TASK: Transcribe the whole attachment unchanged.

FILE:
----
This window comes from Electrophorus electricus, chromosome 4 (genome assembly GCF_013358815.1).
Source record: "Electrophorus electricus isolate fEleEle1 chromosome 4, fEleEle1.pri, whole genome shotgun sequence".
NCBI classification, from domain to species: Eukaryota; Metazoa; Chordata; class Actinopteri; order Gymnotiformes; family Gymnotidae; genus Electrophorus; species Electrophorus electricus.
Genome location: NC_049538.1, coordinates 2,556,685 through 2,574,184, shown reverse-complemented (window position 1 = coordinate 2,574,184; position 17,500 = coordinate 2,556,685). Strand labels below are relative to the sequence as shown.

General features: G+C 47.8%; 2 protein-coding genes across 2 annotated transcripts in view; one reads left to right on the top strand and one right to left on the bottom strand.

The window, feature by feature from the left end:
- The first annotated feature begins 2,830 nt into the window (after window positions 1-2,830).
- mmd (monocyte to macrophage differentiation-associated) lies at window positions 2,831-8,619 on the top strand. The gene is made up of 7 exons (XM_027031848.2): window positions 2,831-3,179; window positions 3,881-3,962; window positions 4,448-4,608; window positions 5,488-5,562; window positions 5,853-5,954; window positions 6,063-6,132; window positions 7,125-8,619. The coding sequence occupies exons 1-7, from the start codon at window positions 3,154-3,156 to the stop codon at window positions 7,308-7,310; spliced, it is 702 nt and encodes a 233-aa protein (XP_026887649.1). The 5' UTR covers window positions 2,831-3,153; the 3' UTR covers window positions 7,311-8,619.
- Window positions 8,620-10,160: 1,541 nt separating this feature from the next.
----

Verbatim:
This window comes from Electrophorus electricus, chromosome 4 (genome assembly GCF_013358815.1).
Source record: "Electrophorus electricus isolate fEleEle1 chromosome 4, fEleEle1.pri, whole genome shotgun sequence".
NCBI classification, from domain to species: Eukaryota; Metazoa; Chordata; class Actinopteri; order Gymnotiformes; family Gymnotidae; genus Electrophorus; species Electrophorus electricus.
Genome location: NC_049538.1, coordinates 2,556,685 through 2,574,184, shown reverse-complemented (window position 1 = coordinate 2,574,184; position 17,500 = coordinate 2,556,685). Strand labels below are relative to the sequence as shown.

General features: G+C 47.8%; 2 protein-coding genes across 2 annotated transcripts in view; one reads left to right on the top strand and one right to left on the bottom strand.

The window, feature by feature from the left end:
- The first annotated feature begins 2,830 nt into the window (after window positions 1-2,830).
- mmd (monocyte to macrophage differentiation-associated) lies at window positions 2,831-8,619 on the top strand. The gene is made up of 7 exons (XM_027031848.2): window positions 2,831-3,179; window positions 3,881-3,962; window positions 4,448-4,608; window positions 5,488-5,562; window positions 5,853-5,954; window positions 6,063-6,132; window positions 7,125-8,619. The coding sequence occupies exons 1-7, from the start codon at window positions 3,154-3,156 to the stop codon at window positions 7,308-7,310; spliced, it is 702 nt and encodes a 233-aa protein (XP_026887649.1). The 5' UTR covers window positions 2,831-3,153; the 3' UTR covers window positions 7,311-8,619.
- Window positions 8,620-10,160: 1,541 nt separating this feature from the next.